Some of the strongest materials to build with are titanium alloys but they are not only expensive but heavy as well. Researchers at the University of Maryland (UMD) have used a new densification process to make super wood that has the same strength and toughness as steel.
Wood is probably the most used construction material already and the UMD team is working to make it even more useful. Liangbing Hu is leading the team responsible for developing the super wood. The researchers first boil samples of wood in a watery mixture of sodium hydroxide and sodium sulfite, which partially removes lignin and hemicellulose from the material. This wood is then hot-pressed causing the cell walls to collapse and form highly-aligned cellulose nanofibers. This gives rise to densified wood, which is stronger than natural wood.
“This new way to treat wood makes it 12 times stronger than natural wood and 10 times tougher,” says Hu. “This could be a competitor to steel or even titanium alloys, it is so strong and durable. It’s also comparable to carbon fibre, but much less expensive.”
The team fired projectiles at the wood to test it. The projectiles blasted right through the natural wood but the super wood was able to stop the projectiles partway through. According to the researchers, this process can be applied to many different kinds of wood and can be scaled on an industrial scale to treat large amounts at once. The wood can be bent and moulded into any desired shape at the beginning of the process.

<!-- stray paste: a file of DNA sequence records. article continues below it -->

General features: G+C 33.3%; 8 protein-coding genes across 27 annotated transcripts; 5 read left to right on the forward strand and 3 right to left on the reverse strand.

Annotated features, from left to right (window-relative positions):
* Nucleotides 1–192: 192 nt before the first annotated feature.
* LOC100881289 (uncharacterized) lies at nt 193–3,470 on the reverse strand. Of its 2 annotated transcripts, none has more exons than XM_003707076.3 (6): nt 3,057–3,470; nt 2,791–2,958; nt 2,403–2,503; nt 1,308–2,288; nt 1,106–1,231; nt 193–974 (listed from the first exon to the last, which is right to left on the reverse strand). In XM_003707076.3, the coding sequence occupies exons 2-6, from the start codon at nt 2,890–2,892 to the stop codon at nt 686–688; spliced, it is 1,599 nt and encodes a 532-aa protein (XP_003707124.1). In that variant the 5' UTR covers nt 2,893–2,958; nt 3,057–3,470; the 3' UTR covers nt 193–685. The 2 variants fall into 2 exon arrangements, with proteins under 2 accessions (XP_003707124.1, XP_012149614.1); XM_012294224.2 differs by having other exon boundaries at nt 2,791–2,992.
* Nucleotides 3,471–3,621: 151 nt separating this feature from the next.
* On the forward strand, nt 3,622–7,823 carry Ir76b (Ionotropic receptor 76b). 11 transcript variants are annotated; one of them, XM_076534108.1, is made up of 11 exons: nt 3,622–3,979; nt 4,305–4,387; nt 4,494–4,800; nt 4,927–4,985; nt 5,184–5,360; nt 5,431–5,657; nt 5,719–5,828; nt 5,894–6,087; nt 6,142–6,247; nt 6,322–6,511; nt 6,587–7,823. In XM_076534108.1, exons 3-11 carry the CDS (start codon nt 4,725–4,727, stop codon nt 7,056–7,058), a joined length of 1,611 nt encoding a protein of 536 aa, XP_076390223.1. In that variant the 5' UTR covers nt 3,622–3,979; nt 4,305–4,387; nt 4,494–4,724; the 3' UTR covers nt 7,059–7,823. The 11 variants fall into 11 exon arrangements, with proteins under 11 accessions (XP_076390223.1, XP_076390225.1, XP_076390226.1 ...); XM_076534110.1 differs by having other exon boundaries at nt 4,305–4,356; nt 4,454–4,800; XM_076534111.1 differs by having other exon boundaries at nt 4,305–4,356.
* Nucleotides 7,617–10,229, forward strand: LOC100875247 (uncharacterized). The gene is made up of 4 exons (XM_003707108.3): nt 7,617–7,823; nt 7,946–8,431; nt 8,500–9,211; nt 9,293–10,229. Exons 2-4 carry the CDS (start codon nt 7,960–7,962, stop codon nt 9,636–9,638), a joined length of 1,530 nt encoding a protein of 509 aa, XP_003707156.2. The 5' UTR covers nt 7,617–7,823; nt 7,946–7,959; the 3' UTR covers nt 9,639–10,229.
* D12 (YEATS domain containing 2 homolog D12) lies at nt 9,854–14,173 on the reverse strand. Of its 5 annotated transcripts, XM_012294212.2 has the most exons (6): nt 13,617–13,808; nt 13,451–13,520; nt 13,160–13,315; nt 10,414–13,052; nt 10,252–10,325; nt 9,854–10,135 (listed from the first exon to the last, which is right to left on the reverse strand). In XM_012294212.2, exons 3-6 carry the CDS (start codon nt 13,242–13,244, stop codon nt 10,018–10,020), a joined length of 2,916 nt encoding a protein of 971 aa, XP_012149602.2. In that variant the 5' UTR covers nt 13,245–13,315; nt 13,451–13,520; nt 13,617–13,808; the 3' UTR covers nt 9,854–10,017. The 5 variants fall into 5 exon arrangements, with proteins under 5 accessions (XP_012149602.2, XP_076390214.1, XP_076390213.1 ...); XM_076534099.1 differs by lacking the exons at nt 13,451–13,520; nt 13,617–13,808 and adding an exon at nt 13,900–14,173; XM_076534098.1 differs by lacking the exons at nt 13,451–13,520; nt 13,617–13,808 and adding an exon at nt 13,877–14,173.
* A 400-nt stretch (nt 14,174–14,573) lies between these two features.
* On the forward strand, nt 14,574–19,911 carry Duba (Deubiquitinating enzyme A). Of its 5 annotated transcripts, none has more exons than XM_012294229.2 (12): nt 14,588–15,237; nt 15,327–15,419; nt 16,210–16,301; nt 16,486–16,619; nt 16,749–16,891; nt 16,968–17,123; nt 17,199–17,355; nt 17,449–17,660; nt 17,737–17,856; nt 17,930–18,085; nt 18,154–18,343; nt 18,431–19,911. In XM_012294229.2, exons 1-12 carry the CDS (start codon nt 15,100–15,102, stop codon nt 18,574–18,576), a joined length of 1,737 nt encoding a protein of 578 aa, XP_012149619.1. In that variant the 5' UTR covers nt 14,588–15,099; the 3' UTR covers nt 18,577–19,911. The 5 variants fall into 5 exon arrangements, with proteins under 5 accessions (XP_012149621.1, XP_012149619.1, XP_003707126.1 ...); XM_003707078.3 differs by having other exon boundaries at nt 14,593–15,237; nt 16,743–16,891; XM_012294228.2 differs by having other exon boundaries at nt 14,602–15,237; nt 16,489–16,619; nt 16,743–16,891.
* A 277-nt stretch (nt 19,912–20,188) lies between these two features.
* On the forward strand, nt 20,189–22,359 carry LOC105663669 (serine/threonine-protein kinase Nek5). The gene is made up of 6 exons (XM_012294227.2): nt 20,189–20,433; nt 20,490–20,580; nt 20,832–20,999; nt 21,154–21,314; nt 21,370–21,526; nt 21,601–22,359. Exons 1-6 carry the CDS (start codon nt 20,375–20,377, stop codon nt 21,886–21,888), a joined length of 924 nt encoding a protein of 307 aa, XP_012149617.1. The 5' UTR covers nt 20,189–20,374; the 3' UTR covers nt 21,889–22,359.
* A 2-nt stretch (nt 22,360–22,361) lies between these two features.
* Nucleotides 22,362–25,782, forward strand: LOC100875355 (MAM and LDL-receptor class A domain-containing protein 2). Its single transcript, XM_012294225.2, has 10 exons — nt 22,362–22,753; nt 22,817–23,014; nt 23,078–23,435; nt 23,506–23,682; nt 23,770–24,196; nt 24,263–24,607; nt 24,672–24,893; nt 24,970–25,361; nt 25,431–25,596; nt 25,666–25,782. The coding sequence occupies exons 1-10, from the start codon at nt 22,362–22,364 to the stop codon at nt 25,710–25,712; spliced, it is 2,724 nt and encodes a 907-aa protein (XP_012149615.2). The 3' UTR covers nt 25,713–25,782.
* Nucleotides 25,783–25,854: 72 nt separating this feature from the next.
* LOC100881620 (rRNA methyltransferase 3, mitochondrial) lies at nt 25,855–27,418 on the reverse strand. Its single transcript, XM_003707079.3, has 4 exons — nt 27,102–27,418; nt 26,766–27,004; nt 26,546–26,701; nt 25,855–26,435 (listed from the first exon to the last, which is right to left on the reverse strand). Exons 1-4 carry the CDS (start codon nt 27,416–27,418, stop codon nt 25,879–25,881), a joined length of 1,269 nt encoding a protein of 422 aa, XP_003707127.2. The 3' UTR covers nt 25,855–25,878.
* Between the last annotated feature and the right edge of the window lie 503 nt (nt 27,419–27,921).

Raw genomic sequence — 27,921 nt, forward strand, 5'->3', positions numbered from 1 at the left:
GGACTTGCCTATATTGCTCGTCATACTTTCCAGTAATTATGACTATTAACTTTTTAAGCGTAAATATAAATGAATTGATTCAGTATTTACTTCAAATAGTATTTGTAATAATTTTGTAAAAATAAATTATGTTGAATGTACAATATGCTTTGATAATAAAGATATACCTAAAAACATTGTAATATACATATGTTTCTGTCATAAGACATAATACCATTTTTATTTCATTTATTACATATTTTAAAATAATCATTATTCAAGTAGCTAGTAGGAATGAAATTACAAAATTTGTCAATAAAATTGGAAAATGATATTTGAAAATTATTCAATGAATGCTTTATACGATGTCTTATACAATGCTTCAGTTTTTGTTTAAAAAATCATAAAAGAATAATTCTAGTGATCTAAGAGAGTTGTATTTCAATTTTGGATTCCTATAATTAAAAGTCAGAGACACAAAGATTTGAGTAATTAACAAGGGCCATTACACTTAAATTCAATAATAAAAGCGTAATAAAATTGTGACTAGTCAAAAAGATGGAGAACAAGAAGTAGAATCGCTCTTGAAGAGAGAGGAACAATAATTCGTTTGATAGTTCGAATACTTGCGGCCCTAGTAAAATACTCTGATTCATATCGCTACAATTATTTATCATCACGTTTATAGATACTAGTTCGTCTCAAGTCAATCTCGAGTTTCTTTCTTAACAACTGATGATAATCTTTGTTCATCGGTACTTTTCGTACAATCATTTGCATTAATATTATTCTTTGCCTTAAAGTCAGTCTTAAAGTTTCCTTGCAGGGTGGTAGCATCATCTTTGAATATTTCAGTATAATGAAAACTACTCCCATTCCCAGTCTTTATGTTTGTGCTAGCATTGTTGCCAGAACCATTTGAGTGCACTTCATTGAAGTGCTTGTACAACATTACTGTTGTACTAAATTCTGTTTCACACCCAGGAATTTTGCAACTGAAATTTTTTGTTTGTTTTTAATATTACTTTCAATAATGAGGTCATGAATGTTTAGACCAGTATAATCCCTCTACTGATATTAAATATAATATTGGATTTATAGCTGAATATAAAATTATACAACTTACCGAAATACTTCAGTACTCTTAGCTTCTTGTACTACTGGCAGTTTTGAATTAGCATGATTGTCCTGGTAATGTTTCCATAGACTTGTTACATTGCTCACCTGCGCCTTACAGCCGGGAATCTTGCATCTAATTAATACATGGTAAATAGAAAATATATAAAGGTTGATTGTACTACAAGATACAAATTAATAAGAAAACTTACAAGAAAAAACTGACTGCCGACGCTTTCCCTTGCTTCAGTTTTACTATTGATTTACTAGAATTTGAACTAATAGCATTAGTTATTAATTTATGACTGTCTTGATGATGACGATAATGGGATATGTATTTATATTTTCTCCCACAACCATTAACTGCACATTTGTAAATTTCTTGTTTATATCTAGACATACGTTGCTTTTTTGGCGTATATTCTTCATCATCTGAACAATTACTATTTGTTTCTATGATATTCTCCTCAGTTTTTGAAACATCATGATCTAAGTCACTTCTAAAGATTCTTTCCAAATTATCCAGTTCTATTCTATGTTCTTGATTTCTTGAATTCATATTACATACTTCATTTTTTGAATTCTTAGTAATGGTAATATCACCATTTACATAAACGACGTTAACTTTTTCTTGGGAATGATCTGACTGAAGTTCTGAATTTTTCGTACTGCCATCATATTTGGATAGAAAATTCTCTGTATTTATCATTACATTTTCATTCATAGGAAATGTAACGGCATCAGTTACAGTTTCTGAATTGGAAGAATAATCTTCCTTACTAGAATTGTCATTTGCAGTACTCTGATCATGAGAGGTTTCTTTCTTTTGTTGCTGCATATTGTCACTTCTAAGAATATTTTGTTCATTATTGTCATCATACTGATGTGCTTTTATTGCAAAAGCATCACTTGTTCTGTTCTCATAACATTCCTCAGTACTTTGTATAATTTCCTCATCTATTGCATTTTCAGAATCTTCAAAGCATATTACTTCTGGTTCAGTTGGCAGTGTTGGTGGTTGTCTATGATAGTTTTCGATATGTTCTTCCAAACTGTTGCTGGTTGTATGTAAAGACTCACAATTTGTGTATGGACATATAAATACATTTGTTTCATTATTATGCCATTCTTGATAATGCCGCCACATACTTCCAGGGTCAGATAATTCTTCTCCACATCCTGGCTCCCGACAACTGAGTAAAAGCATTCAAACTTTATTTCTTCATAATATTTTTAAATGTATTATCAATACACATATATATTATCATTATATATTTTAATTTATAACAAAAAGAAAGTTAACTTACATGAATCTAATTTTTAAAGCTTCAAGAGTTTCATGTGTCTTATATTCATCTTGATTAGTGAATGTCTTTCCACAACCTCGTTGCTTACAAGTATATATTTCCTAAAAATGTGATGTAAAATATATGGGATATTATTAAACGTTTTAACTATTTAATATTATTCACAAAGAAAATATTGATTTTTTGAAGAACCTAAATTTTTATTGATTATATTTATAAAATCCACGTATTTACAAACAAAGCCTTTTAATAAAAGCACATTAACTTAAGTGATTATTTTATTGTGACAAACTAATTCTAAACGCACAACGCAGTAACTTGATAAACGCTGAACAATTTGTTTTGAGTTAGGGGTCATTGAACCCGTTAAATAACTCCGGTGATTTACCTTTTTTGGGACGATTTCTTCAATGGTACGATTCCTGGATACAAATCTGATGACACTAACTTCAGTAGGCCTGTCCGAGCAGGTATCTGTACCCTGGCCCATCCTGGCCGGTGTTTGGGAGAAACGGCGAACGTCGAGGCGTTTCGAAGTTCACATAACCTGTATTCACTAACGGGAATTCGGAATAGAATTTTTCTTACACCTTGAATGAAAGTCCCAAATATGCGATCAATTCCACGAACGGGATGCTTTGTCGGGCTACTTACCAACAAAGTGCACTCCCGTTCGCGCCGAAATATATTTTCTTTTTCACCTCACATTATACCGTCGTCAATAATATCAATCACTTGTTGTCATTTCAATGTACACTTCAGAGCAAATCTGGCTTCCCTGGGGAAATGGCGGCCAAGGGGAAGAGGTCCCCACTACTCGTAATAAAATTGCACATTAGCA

“This kind of wood could be used in cars, aeroplanes, buildings – any application where steel is used,” says Hu. “Softwoods like pine or balsa, which grow fast and are more environmentally friendly, could replace slower-growing but denser woods like teak in furniture or buildings.”
Using this technique can allow wood to be used in the place of steel in some cases and will open many new doors for cheaper construction.